Classic car shows often trigger memories from our lives – memories that are associated with cars. In mid-August the 26th Annual National City Automobile Heritage Day Festival and Car Show exhibited a wide-ranging assortment of over 200 cars and trucks, making it likely that people would see some that were memorable to them.
On display were vintage vehicles from the early 20th century to the latest hybrid and electric cars, and everything in between, including cars with huge tailfins from the ‘50s, lowriders, muscle cars, pickup trucks, sportscars, hot rods, a fire truck and one-of-a-kind vehicles, such as a Honda CVCC made up of two front ends attached together (its California license plate appropriately read “2FACED”).
One car that brought back especially fond memories for me was a bright yellow Dodge Demon Super Bee from the early ‘70s, displayed in La Carrera Panamericana 2017 livery.
My first car was the similar 1970 Plymouth Duster 340, painted “arrest me red.” A 4-barrel carburetor fed its thirsty V-8 – perfect for a 16-year-old, don’t you think?
The Demon/Duster duo were among the first cars to feature vent-free front side windows, but unfortunately Chrysler had not yet replaced the efficient, pivoting vent windows with in-dash, face-level ventilation. Instead, as I recall, there were two large black boxes under the dash that fed air into the interior, too low to cool one’s face. Added to that, my car’s black vinyl, slab-faced seats, which were burning hot in the summer and icy cold in the winter, made for some pretty uncomfortable driving. Nevertheless, thanks to all that tire-smoking brute horsepower available on demand, my car’s lack of creature comforts was easy to overlook. And then there was the trunk. It was massive.
That car was wicked quick in a straight line, but with its bias-belted Goodyear Polyglass tires and a pretty archaic suspension system and brakes, it did not handle very well. Perhaps as a result, mine ended up in a fence once – ouch!
Speaking of Goodyear tires, the turn of the century, 1915 Monroe was fitted with 30×3 Goodyear Clinchers mounted on wooden wheels with hickory spokes. Yes these tires were skinny, but with the car’s four-cylinder engine rated at only 20 horsepower, they got the job done. The Monroe was light, with a shipping weight of only 1,325 pounds. Its top speed was fifty miles per hour. Fuel economy was 30 miles per gallon. It was built in Flint, Michigan and sold for $460.
One of the earliest and most rare cars on display was a 1913 “Baby” or Bebe Peugeot. This tiny car was designed by Ettore Bugatti to be affordable transportation – completely opposite from modern Bugatti supercars.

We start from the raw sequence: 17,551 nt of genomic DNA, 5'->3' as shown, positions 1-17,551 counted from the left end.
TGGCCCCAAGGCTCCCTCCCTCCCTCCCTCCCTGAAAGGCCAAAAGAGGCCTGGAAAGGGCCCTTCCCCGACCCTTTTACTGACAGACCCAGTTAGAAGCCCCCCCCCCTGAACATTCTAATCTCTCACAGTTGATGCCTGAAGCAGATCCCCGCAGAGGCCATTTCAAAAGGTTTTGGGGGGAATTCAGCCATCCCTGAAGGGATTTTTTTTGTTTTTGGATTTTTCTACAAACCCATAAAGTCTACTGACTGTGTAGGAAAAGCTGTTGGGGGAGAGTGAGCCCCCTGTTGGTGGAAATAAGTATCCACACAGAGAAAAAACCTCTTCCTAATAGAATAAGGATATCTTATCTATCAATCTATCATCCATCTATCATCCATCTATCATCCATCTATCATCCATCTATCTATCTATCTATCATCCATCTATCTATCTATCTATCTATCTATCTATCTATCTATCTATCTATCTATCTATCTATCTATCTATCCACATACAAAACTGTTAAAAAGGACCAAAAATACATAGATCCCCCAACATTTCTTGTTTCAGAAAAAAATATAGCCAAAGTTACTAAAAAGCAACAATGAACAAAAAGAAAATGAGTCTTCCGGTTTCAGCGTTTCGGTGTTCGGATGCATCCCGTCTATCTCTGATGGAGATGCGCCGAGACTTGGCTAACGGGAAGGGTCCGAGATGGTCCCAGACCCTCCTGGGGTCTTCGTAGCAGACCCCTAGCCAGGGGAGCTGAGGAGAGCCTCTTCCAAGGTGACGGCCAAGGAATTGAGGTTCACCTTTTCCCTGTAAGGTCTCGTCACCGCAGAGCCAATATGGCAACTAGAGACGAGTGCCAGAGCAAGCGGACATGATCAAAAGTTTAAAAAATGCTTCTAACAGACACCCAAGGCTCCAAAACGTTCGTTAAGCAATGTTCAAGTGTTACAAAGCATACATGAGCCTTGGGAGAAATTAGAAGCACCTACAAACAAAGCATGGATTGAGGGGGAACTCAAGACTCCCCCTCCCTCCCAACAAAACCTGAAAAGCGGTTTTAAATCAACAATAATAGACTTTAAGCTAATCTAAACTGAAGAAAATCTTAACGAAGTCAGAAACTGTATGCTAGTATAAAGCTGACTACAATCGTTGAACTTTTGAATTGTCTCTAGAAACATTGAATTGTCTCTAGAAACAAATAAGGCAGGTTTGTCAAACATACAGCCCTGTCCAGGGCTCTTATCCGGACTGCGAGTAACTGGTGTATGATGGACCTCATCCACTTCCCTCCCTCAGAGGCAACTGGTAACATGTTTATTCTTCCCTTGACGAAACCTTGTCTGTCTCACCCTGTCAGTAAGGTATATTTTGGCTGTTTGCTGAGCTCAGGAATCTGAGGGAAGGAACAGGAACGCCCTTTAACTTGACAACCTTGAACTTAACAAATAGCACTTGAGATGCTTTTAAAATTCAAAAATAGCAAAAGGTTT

Based on a Ford F-550 Super Duty, a heavily armored National City Police Department truck had what looked like eyebrows taken from a Batmobile, over its split front windshield.
This show had a great location at the foot of a large outdoor amphitheater, which provided a panoramic view of the automobiles on display in National City’s Kimball Park.
Other things to check out included live music performances; food vendors; commercial, National Guard and law enforcement exhibits; and more.
This event was especially family friendly. A kid-sized train meandered around the show, providing its passengers with a free and effortless look at the vehicles that they could later walk over to and examine more closely.
Kids got to exercise their artistic abilities by painting a Cadillac with ARTS, National City’s arts program for youth, offering free after-school classes.
The show was free for spectators, thanks to the generous support of the County of San Diego, the National City Mile of Cars and Pasha Automotive Services.
National City has a long association with the automobile industry in San Diego County. The first automobile was purchased in National City in 1904, and National City’s Mile of Cars has been serving San Diego and Tijuana for over 60 years.
Pasha Automotive Services processes automobiles from Asia, Europe and Central America at the Port of San Diego’s National City Marine Terminal – the primary port of entry for one out of every ten new foreign cars shipped to the United States. Brands imported include Audi, Bentley, Honda, Isuzu, Mazda, Lotus, Mitsubishi Fuso, Porsche, Volkswagen, Hyundai and Kia (for more information, see AutoMatters & More #490).
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Copyright © 2017 by Jan Wagner – AutoMatters & More #504